[Histling-l] call for papers for SLE 2018 in Tallinn, Estland

Werner Abraham werner_abraham at t-online.de
Fri Oct 20 13:04:10 EDT 2017

Dear Claire:
Can you please bring this into circulation via your histling program. 
Thanks a lot!
Call for papers – Workshop participation – WS Abstract:
‘Thetic- vs. Categorical: Distinctions and commonalities.’
The workshop aims at closely investigating thetic vs. categorical sentence 
types and their relation between meaning and form well as their 
distributional behavior in sundry languages. The thetic-categorical 
distinction relates to the notions of simple and double judgment 
introduced by the 19th century logicians Brentano and Marty. Simple and 
double judgment play a role in predication logic. Pertinent sentence types 
have occasionally been in the center of attention by linguists trying to 
relate them to modern and better studied notions (analytic vs. synthetic, 
individual vs. stage level, habitual, generic, a.s by Sasse, Ladusaw, 
Kuroda, Maienborn, Leiss, among others). Respective sentence types like 
German Es sind/gibt/hat KÜHE im Gar­ten ‘There are cows in the garden’ – 
AUF­tritt MAC­BETH (with stage location) ‘Enters Macbeth’ have in common 
that they are used as text starters. By common definition, true text 
starters are sentences that do not presuppose a precontext, nor are they 
part of coherent dialogues (Harweg 1968). In more syntactic terms, the 
sentential prefield (SpecCP) hosting topical material remains empty. By 
contrast, the very same sentences lose their text-incipient status as soon 
as, e.g. in German and Dutch, a modal discourse particle/MP (or, more 
generally, an attitudinal operator) is selected. See the stage direction 
AUFtritt ebenMP MACBETH. A major constraint for thetic sentences is that in 
German (and Dutch), MPs as well as other origo indexations cannot appear. 
Compare [COMMON GROUND/ TOPIC ABOUT Es sind eben Kühe auf unserem Rasen 
‘There are cows on our lawn right now/as you know’ as opposed to [
EXCLANATIVE Es sind (*eben) Kühe auf unserem Rasen] ‘There are cows on our 
lawn, surprise/dismay’. Notice the latter with its non-at issue mirative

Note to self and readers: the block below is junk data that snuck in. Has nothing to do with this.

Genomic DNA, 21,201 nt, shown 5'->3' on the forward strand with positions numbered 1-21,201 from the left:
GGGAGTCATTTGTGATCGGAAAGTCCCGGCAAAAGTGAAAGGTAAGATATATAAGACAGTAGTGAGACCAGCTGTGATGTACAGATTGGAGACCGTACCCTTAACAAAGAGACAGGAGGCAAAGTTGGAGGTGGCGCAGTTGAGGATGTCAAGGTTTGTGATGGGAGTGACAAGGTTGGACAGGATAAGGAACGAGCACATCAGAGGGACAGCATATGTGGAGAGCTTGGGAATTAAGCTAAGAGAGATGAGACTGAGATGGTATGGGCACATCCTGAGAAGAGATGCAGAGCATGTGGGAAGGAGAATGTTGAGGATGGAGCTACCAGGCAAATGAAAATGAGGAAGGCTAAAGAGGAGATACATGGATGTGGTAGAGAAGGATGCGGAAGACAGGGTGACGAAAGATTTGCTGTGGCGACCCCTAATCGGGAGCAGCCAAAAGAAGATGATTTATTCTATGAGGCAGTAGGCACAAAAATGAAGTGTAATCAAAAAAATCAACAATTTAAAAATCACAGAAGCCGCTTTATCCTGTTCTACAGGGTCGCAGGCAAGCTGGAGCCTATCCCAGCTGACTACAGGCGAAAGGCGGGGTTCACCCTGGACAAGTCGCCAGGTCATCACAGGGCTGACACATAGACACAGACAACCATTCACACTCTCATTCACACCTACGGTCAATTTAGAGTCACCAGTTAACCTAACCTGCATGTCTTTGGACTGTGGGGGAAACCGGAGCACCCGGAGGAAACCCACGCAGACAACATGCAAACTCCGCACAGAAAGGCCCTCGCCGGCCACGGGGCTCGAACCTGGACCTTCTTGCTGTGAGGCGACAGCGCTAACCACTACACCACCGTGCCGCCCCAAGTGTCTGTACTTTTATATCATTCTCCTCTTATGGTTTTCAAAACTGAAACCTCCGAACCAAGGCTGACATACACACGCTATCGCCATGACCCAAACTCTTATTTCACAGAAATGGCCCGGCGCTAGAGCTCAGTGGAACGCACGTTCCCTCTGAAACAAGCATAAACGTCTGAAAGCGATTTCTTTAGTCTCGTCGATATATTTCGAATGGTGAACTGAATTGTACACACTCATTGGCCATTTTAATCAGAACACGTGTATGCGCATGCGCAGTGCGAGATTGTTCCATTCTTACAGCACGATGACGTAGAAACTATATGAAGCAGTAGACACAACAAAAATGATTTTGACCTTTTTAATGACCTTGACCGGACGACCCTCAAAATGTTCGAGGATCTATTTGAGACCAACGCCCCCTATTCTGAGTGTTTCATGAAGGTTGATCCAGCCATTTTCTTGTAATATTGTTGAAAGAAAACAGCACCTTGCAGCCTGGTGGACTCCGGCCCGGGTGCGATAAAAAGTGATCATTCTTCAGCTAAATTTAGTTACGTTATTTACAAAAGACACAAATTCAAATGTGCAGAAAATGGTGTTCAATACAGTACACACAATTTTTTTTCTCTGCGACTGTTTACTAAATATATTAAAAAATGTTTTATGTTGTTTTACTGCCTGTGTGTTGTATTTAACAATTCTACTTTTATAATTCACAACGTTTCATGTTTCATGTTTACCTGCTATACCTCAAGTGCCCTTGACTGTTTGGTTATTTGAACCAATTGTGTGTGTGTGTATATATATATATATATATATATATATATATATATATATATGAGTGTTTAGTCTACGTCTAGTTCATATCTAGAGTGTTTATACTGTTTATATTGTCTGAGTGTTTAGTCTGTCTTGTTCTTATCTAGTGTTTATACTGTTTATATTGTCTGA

speech act status.
The recent decades are marked with a considerable reticence with respect to 
the study of the encoding of theticity. In languages such as German and 
Japanese, a sentence with attitudinal adverbials and similar modal and 
speech act/origo indexations cannot be used as a stage direction for a 
drama script since the German modal particle eben entails a common 
discourse ground with a topic(-about) that the communicators had reached 
before. The two types of sentences, those with and without a precontext, 
run under the terminology of categorical sentence (with a topic) vs. 
thetic sentence (no topic, true text starters). As to these, Kuroda has 
claimed that Japanese has morphological means to unambiguously distinguish 
thetic from categorical sentences: thetics are marked by the suf­fix –ga 
for indefinite nominative DP, whereas the suffix for categorical status is 
–wa, which is also used to mark topicality (in the sense of the discourse 
opposition thema-rhema). German, in contrast to Japanese, has no 
morphological means to signal discourse status or theticity.
     Other sentential types, however, seem to be subject to similar 
constraints, and relations to the thetic-categorical distinction have been 
drawn, among which with similar oppositional pairs. 
Our call for papers is directed to those who pursue the topic along lines 
of the WS goals as sketched above. Empirical material covering non-European 
languages is highly welcome. Please approach the organizer or anyone of the 
program committee and, preferably, send along a (preliminary version of 
your) short abstract describing your contribution.
Werner Abraham (Vienna University, Ludwig Maximilian University Munich) 
Program committee 
Werner Abraham (Vienna, Munich), Elisabeth Leiss (Munich), Shin Tanaka 
(Tokyo), Yasuhiro Fujinawa (Tokyo)
November 5, 2017: Deadline for the submission of the short abstract. 
Abstracts will be evaluated by the convenors, and selected abstracts will 
accompany the workshop proposal. We will notify you of inclusion in the 
workshop proposal when we submit it on November 15th. 
Prof.em.Mag.Dr. Werner Abraham
Universität Wien, Allg. Sprachwissenschaft
LM-Universität München, Germanistische Linguistik
Lindwurmstr. 120c
D-80337 München
Schüttelstraße 37/15
A-1020 Wien

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